OMG new post! (photo: Mathis)

by: Oh Come On Man

We’re at a point in wakeboarding where we are seeing tremendous growth. New cable parks are popping up all over the world with no sign of slowing down. Amidst this ever expanding industry, we have a lot of riders approaching this growth in different ways. Some are creating quality content while also engaging in the community that surrounds them, while others are taking a different, more gimmicky, path to personal growth.

So let’s run through a list of @oh_come_on_man’s do’s and don’ts of trying to become a sponsored or professional wakeboarder. Starting with the don’ts.

Don’t: Buy followers.

This is a big no no and you know who you are. I know it can be hard out there but you should grow your page naturally. Don’t be a cop-out and pay to have fake accounts follow you. This is not a great strategy to gain sustained and respected growth. Anyone with half a brain will see you go from 1,000 followers to 6,000 followers overnight. It’s a little suspicious having tons of followers but still managing to draw less views than the latest post on WakeZeach…

Don’t: Shamelessly push your sponsored content *cough advertisement* by posting a blurred out version to your story.

If you have put time and effort into putting together your new edit and want to let people know it’s online, go for it. But no one needs to see a scribbled out picture of you standing next to the lake with the caption “new post” and “throw it a like” on it. It’s this kind of content that dilutes someone’s overall experience and in the long term, it will likely cause you to lose loyal followers and make people want to swipe through your stories all together.

Don’t: Post mediocre Instagram content because you feel like you need to in order to stay relevant.

If the caption of your 30 second long Instagram edit is “throwaway clips”, then why don’t you just do us all a favor and drag and drop them to the recycle bin where they belong? Take your time out there and shoot the tricks you’re truly proud of. This is not to say that you have to be trying back 9’s or every combination of 4’s on and off all the time but as long as you keep your stuff tee’d up, legit, and progressive, you’re going in the right direction.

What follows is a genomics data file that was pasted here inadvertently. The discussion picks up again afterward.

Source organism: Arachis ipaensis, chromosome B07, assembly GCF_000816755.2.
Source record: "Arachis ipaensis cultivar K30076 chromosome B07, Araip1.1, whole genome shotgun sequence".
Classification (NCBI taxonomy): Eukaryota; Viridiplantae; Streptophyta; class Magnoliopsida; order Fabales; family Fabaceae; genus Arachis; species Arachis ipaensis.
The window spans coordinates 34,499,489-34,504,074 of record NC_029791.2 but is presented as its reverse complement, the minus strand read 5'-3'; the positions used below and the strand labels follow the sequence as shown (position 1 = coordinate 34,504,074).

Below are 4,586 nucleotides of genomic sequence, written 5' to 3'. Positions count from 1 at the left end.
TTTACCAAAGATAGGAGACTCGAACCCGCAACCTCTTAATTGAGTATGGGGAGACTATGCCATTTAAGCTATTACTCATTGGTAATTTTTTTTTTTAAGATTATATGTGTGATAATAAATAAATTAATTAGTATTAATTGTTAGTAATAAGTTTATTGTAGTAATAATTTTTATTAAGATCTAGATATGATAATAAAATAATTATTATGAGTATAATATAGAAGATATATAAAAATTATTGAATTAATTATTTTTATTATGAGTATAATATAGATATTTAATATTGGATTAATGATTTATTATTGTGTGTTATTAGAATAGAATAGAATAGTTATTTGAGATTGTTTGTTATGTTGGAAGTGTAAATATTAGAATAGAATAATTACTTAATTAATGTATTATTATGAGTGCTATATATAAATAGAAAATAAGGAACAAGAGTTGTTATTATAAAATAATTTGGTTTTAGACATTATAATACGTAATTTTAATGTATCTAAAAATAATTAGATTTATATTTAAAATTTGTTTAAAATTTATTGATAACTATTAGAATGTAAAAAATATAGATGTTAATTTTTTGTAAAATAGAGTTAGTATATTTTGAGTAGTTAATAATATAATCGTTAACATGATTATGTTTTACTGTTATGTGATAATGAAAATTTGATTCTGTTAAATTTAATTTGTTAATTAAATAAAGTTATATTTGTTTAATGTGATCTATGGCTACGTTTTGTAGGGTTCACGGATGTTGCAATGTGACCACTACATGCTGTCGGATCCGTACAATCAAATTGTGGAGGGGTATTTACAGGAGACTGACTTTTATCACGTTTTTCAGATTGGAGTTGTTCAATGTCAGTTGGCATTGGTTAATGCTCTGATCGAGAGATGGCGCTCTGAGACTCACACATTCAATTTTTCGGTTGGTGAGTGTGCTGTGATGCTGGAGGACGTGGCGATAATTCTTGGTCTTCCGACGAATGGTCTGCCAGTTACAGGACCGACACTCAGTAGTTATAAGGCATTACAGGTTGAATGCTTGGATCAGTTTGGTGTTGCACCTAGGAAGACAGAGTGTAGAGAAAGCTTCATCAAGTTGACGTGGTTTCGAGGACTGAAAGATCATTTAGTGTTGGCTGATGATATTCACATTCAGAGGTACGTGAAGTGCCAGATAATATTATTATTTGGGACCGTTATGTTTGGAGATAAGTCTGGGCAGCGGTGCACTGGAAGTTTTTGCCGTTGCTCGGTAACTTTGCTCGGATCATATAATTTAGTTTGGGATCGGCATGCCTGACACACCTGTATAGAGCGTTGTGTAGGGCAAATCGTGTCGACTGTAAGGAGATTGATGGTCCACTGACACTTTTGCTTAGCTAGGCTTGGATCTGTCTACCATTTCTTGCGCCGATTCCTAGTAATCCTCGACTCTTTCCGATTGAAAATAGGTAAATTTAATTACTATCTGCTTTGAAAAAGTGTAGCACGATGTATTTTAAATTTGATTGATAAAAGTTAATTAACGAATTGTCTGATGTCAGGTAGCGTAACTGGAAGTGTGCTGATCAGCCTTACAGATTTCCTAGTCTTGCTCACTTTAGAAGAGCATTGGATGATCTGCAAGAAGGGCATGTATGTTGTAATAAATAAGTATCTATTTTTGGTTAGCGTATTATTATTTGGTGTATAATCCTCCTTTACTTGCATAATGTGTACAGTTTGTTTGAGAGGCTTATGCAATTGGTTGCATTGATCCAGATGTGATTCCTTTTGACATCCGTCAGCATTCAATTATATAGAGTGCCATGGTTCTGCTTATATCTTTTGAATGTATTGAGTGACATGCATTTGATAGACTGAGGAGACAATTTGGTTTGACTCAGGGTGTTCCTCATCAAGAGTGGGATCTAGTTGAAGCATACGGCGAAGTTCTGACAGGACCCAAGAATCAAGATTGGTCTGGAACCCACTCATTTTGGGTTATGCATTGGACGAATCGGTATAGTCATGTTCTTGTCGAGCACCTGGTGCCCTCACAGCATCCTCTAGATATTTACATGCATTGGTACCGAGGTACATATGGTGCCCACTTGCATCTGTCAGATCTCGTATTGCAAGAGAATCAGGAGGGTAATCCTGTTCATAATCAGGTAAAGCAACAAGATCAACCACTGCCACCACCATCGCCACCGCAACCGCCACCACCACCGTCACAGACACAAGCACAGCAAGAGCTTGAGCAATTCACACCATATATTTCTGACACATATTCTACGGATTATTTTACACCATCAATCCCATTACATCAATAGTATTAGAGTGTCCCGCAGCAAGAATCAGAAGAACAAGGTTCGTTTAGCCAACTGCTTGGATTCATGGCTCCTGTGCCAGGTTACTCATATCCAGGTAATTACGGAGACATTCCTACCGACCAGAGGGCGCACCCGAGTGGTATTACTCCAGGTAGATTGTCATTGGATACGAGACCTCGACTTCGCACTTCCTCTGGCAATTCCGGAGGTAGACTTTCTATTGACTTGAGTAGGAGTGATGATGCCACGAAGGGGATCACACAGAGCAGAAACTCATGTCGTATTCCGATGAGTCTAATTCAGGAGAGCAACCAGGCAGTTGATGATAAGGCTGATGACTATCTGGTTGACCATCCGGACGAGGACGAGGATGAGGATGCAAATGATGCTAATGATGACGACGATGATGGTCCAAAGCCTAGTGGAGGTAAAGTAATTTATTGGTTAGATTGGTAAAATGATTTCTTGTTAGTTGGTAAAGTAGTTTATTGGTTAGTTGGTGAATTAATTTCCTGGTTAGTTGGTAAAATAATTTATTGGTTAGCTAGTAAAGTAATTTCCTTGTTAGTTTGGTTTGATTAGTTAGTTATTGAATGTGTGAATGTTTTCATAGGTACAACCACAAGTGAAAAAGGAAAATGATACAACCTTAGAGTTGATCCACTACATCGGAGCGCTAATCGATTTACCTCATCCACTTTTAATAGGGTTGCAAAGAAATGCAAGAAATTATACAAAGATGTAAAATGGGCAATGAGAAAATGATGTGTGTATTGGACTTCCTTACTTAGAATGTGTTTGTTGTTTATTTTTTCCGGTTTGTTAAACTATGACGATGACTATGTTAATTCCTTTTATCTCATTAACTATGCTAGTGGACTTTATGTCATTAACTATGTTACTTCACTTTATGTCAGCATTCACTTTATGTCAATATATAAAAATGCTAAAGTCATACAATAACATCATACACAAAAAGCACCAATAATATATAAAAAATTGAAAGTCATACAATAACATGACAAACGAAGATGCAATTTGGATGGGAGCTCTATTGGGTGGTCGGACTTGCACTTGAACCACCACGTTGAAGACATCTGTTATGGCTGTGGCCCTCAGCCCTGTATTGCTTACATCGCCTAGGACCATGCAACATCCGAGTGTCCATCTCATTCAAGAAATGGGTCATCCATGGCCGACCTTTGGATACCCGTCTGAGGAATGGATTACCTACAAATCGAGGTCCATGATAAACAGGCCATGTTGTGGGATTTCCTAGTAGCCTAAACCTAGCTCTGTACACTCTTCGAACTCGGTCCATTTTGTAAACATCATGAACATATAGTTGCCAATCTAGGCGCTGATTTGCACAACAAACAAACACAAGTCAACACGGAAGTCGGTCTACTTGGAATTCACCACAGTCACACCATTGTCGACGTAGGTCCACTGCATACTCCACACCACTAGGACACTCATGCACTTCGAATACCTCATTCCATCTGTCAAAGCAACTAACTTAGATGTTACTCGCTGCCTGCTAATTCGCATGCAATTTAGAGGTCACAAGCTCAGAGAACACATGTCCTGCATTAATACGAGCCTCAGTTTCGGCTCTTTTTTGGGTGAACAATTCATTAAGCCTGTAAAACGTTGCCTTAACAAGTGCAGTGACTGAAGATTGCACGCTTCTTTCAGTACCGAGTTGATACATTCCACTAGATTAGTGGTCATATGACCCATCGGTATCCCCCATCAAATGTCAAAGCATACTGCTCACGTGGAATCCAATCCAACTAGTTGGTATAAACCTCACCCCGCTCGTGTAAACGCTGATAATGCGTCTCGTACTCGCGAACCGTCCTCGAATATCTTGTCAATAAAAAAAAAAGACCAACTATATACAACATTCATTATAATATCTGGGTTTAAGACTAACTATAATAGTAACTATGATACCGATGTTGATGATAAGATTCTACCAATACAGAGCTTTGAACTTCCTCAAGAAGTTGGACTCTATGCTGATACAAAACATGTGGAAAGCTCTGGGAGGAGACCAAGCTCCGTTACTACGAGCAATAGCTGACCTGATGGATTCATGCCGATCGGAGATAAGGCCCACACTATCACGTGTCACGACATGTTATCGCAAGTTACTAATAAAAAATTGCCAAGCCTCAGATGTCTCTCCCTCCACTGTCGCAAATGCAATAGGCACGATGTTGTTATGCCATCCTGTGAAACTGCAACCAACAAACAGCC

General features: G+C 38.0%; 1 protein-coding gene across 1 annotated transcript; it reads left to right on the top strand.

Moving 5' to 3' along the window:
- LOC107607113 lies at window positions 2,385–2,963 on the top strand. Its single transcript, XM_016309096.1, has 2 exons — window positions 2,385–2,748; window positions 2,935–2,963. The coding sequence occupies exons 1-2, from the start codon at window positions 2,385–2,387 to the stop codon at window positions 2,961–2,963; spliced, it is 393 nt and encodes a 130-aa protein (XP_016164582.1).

Now that we’ve hit some of the don’ts, let’s run through a few do’s, shall we?

Do: Let others know when you think they did something sick, but not in a lame generic way.

After watching someone’s insta clip, don’t be scared to throw a comment their way but be specific about saying what you liked. All the fire emojis and cheesy comments aren’t really doing much other than serving as another place where people will see your own username (ah, the circle of self promotion). If you’re not adding to the conversation, maybe just take a seat.

Do: Use more b-roll in Insta edits and full parts.

There is so much potential with using video as a creative platform for wakeboarding, so take advantage of it. A lot of edits recently are just people dumping clips together with a sh*tty mumble rap song in the background. That’s really easy to do but it does nothing to make it stand out. Tons of riders can do the same tricks so take some time to show them in a different light, something that makes you truly stand out. A little insight into your life and who you are, clips of you slamming NOTBEERS with the boys, or shots of you swiping mommy and daddy’s credit card to fill up your 336-gallon gas tank. You know, the fun stuff.

Do: Actually put time and thought into filming your ender.

In case you don’t know, the “ender” is the last trick of your video part. It’s supposed to leave the viewer in awe, have them rewind to watch again, and get them stoked to strap on their own board. Landing directly on your butt after spinning like a helicopter does not constitute an ender, or even a make. So go out there and try some stuff you’ve never done. I know it can be scary but I believe in you.

Do: Have fun, enjoy yourself, and keep riding because you want to, not because you’re trying to get paid.